Nine accused of mob attack on disabled teen

By David Abel
Globe Staff / May 12, 2010

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The seven of them stood behind the security glass in the defendants’ dock at Dorchester Municipal Court, wearing hoodies and sweatshirts, expressionless as a prosecutor described the accusation: The young men and two juveniles, whom authorities described as a mob of nine, were accused of beating and kicking a developmentally disabled teenager in broad daylight on a busy street in Dorchester.

They left him bloodied and screaming for help, the prosecutor said.

“A crime like this just shocks the conscience,’’ Suffolk District Attorney Daniel F. Conley said in a statement. “It’s obscene.’’ Each of the defendants denied having anything to do with the alleged attack, pleading not guilty yesterday as they were arraigned on charges of assaulting a disabled person. Some even suggested they had tried to help the victim, a 19-year-old from Mattapan whom they knew. He was treated on the scene for minor injuries.

A man who called police as he witnessed the incident shortly before 5 p.m. Monday on Parkman Street said he was working in his backyard when he heard a “God-awful scream.’’

“It appeared at first that five or six kids were walking away from the kid, who was lying on the street,’’ said the witness, who asked not to be identified because some of the defendants are his neighbors. “Then they all turned back, and several others came from across the street. They were kicking and punching him. It was terrible. He was screaming and crying.’’

The witness added that he watched at least seven cars pass by as the violence unfolded. “Not one of them even blew the horn,’’ he said. “It’s really sad. It’s like they didn’t want to get involved, but I understand. People get hurt for getting involved in this neighborhood.’’

In court yesterday, the defendants’ lawyers denied that their clients were involved.

The defendants, each accused of assault and battery and assault and battery on a retarded person, were identified as Jahsia Solomon, 17, of Roxbury and Trevon Campbell, 17; Johnny Clark Jr., 20; Dillon Copeland, 17; Markees Finklea-Sonlyen, 17; Stephen Goss, 18; and Aldane Hall, 21, all of Dorchester.

Two juveniles from Dorchester, ages 15 and 16, whose names were not released, were arraigned on similar charges in juvenile court.

The victim could not be reached for comment. The Globe is withholding his name because he is developmentally disabled.

The lawyers said none of the defendants have criminal records and described their clients as good kids.

“My client disputes the facts,’’ Darryl Malden, who represents Finklea-Sonlyen, said in court. “He was trying to help the individual up.’’

Jose Vincente, an attorney representing Campbell, said his client was standing across the street as the victim was attacked. He said his client could not explain how the violence began or why he did not try to stop it.

“All I know is that he stated he was not involved,’’ Vincente said in a telephone interview. “Unfortunately, the police just rounded up the usual suspects, and he got rounded up.’’

Emmet Folgert, executive director of the Dorchester Youth Collaborative, said he knows most of the defendants and questioned whether they were capable of such a crime. He said Clark, who has worked for him as a basketball coach for more than a year, has been suspended from the organization.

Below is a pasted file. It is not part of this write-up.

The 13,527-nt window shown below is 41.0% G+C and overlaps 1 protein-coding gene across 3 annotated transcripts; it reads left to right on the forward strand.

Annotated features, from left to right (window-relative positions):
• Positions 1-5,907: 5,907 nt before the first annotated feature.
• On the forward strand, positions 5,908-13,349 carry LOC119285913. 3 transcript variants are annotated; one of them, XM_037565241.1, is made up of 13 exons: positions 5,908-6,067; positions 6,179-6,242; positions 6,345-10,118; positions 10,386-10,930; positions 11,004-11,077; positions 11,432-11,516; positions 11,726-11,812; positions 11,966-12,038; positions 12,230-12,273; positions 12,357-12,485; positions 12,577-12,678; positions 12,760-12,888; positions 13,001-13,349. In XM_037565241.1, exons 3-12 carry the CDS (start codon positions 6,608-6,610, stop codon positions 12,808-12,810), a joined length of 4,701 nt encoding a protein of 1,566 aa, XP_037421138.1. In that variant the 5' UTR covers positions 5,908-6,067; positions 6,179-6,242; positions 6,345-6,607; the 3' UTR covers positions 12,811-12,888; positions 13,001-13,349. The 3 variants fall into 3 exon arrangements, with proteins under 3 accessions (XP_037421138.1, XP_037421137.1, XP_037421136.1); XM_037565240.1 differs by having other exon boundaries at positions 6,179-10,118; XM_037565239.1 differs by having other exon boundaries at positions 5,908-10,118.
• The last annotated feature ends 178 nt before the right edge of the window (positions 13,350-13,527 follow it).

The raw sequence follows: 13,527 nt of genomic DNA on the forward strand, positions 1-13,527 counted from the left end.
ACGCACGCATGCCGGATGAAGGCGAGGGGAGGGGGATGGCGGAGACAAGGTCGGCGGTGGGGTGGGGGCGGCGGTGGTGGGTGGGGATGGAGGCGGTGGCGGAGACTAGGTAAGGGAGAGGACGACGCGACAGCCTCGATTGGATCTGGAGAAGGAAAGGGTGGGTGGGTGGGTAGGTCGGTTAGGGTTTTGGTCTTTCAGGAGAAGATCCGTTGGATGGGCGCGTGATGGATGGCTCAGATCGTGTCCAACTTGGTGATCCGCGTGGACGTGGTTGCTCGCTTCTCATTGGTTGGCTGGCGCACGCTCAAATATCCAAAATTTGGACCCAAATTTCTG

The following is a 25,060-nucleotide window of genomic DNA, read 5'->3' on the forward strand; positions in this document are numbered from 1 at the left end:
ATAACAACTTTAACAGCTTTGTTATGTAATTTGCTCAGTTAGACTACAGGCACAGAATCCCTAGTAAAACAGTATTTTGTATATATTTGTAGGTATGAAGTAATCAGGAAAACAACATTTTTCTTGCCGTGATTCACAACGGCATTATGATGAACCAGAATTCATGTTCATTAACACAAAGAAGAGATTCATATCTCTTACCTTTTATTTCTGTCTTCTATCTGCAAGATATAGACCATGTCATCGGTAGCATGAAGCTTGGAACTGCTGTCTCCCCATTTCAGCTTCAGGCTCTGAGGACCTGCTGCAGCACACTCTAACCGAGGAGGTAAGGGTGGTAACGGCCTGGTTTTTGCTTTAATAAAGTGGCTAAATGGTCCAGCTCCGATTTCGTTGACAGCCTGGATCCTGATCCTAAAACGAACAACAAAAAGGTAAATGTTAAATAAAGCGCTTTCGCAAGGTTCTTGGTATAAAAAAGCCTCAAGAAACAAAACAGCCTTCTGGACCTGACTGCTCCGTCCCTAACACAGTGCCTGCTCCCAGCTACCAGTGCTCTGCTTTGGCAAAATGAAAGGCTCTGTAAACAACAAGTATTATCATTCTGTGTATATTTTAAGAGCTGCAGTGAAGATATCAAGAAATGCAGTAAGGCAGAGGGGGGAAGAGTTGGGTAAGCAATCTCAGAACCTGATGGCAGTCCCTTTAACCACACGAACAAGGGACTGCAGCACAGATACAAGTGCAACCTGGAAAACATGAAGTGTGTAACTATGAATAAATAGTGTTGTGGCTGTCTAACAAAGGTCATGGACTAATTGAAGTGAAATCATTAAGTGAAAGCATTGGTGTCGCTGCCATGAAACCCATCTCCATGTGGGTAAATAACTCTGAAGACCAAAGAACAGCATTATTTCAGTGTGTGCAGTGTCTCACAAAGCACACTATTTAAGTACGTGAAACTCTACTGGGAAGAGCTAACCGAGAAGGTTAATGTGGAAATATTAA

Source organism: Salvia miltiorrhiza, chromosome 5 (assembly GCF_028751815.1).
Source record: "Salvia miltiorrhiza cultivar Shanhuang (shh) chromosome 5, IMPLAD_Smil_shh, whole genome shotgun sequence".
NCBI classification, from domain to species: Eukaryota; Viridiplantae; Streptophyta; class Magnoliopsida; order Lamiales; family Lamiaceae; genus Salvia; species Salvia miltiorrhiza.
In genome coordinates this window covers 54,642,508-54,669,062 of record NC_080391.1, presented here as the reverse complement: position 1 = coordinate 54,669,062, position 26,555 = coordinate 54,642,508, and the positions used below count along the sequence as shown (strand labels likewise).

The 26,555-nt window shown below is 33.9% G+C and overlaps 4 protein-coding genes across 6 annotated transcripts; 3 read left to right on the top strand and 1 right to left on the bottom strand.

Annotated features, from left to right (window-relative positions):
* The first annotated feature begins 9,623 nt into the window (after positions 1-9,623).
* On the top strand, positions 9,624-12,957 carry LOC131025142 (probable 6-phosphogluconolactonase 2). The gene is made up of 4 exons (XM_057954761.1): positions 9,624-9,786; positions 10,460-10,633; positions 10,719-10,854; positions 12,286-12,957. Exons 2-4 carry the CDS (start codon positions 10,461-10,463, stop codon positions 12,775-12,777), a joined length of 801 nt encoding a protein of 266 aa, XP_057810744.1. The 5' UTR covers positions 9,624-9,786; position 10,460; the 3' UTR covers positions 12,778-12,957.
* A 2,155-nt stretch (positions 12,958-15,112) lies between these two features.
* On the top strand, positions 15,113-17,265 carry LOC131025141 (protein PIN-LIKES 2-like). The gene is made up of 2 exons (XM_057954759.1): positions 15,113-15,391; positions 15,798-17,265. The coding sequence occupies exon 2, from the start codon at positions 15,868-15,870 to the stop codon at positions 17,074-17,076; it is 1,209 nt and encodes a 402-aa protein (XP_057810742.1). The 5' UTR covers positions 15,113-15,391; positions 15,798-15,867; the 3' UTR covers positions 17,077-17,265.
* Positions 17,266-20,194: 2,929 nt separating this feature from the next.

Folgert said that he had heard there was a fight between the younger boys and the victim and that some of the older defendants had sought to break it up.

“What I can say about Johnny [Clark] is that he’s very reliable, an excellent employee, and there hasn’t been any complaints about him,’’ Folgert said. “I think what will come out soon is that the facts are going to change.’’

Prosecutors said they could not explain how the brawl began. The “motive remains under investigation, though it’s hard to conceive of one that would justify a mob attack on a disabled person,’’ said Jake Wark, a spokesman for the Suffolk district attorney’s office.

Officers who were first on the scene described the victim as “visibly upset, crying, and had shortness of breath . . . [with] redness all around his face and head,’’ according to the police report.

The victim, whom police described as “mentally challenged’’ or “of diminished mental capacity,’’ had a difficult time explaining what happened, but he got it across that he had been attacked, the officers wrote.

He told them that “the kids up the street had jumped him . . . [and] stated that he had known the suspects from the [Dorchester Youth Collaborative], and they did not like him,’’ according to the report.

Also according to the report, the witness told officers that he saw the victim “lying on the ground, trying to curl up while getting punched and kicked’’ by approximately 10 males ages 18 to 20.

The witness said they were “laying the boots to him’’ and identified each of the nine defendants as being involved in the attack, the report said.

Police seized a BB gun from the trunk of Hall’s car, which had been parked in the area near where the incident occurred.

At the arraignment, Judge Robert Baylor set bail at $500 cash for each adult defendant, half of what prosecutors had sought. Baylor also ordered them to stay away from one another and from the park where the alleged attack took place.

The 16-year-old juvenile also was held on $500 cash bail. The other juvenile was released to his mother, prosecutors said.

The adult defendants are scheduled to return to court June 3. The juveniles are to be back on May 24.

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